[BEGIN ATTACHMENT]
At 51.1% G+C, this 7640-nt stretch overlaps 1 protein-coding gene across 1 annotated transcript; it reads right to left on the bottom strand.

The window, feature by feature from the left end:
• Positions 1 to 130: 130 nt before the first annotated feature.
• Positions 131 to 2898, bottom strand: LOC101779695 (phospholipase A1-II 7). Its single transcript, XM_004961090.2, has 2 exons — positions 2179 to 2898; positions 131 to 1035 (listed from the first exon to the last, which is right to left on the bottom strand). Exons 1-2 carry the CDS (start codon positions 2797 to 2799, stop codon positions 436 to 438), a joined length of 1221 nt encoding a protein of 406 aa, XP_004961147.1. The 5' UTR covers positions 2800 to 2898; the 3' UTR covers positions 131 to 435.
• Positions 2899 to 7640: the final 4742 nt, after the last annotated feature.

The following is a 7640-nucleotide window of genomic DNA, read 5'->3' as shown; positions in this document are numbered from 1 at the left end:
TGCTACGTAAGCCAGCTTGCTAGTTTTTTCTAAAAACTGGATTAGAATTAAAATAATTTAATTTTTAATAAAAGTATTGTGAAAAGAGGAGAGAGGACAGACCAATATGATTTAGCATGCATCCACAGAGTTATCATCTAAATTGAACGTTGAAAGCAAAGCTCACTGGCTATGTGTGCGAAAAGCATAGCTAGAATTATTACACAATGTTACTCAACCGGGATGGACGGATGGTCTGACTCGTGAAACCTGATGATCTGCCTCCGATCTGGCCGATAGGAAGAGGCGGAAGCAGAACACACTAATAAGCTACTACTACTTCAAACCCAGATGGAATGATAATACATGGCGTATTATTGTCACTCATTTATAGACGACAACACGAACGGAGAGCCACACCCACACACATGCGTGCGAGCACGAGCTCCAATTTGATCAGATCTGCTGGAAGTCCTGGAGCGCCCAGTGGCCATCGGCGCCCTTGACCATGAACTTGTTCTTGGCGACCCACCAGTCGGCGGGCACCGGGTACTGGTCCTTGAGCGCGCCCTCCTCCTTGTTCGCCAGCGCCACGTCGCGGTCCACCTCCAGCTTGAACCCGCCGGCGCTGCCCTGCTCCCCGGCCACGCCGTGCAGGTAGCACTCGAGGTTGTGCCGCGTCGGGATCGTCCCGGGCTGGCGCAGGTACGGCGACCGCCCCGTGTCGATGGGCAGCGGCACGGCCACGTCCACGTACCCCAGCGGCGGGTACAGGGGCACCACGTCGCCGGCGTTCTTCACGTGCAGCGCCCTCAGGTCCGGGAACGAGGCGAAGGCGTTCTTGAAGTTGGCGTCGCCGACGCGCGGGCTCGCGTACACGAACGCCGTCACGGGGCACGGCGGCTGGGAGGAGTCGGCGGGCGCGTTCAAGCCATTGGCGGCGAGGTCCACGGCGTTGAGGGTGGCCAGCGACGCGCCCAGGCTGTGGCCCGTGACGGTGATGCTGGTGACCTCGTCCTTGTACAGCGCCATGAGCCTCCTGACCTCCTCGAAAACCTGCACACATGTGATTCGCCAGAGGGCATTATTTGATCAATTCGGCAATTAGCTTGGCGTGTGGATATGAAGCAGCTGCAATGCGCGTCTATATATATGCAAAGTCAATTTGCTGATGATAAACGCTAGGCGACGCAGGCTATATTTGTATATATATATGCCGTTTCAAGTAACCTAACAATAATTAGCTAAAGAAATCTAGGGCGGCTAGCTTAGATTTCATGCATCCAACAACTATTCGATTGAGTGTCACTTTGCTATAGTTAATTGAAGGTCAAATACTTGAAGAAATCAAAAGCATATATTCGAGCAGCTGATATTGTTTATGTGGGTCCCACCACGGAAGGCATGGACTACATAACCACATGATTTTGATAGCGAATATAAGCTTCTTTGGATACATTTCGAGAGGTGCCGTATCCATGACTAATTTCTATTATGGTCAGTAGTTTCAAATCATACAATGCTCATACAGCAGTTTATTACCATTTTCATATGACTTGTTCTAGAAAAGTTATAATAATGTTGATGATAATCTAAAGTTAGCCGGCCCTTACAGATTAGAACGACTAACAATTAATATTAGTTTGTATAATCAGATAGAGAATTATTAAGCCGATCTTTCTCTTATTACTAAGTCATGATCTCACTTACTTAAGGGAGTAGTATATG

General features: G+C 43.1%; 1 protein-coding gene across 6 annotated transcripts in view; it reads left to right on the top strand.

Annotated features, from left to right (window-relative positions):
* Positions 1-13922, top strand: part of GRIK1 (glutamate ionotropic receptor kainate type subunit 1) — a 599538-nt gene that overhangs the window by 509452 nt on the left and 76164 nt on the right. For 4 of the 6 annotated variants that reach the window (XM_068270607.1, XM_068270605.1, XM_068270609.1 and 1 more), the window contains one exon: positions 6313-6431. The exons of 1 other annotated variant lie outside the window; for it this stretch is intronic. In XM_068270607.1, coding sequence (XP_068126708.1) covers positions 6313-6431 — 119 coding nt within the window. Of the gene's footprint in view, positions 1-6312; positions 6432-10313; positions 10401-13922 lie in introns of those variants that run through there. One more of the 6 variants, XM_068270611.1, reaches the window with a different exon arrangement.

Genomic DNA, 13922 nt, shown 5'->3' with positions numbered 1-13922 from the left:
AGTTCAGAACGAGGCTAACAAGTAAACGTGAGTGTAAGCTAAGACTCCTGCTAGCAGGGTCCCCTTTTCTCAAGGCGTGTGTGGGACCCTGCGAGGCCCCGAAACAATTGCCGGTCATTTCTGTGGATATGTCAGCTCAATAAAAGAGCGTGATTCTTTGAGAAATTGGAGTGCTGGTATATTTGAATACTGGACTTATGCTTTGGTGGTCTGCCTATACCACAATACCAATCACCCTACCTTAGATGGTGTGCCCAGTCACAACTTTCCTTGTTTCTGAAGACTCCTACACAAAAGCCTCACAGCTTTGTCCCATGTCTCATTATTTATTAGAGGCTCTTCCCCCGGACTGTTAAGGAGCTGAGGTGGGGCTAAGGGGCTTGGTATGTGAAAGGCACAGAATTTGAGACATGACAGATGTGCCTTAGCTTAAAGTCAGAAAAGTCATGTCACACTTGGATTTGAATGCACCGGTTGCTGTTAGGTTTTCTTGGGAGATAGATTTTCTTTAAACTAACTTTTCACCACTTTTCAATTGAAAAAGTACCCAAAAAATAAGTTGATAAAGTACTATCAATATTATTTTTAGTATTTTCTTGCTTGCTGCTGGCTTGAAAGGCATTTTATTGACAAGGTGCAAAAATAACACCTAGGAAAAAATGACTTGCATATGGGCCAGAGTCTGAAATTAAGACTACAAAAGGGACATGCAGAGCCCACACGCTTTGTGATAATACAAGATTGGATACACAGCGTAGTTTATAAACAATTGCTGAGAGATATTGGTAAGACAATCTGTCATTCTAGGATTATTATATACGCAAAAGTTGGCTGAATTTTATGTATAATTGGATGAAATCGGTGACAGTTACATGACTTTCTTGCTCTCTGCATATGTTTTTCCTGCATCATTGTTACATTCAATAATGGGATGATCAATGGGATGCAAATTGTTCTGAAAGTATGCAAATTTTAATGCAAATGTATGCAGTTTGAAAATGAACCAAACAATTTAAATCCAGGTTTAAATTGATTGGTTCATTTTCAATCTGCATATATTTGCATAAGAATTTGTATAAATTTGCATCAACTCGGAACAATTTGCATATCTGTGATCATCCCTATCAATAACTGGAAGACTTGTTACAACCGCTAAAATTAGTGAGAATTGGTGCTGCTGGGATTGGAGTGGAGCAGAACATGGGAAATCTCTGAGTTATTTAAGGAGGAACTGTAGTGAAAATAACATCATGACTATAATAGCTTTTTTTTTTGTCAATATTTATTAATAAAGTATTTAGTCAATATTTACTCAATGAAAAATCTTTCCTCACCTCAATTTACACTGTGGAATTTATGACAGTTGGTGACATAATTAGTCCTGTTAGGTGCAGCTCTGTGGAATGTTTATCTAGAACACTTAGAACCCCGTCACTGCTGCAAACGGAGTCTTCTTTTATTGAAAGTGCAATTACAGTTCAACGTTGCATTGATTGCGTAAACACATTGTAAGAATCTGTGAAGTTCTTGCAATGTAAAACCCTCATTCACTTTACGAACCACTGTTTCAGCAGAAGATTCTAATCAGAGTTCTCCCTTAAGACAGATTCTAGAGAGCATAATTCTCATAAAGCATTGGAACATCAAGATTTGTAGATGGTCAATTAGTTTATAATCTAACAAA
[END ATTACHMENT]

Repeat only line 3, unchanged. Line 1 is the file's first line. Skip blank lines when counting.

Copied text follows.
• Positions 1 to 130: 130 nt before the first annotated feature.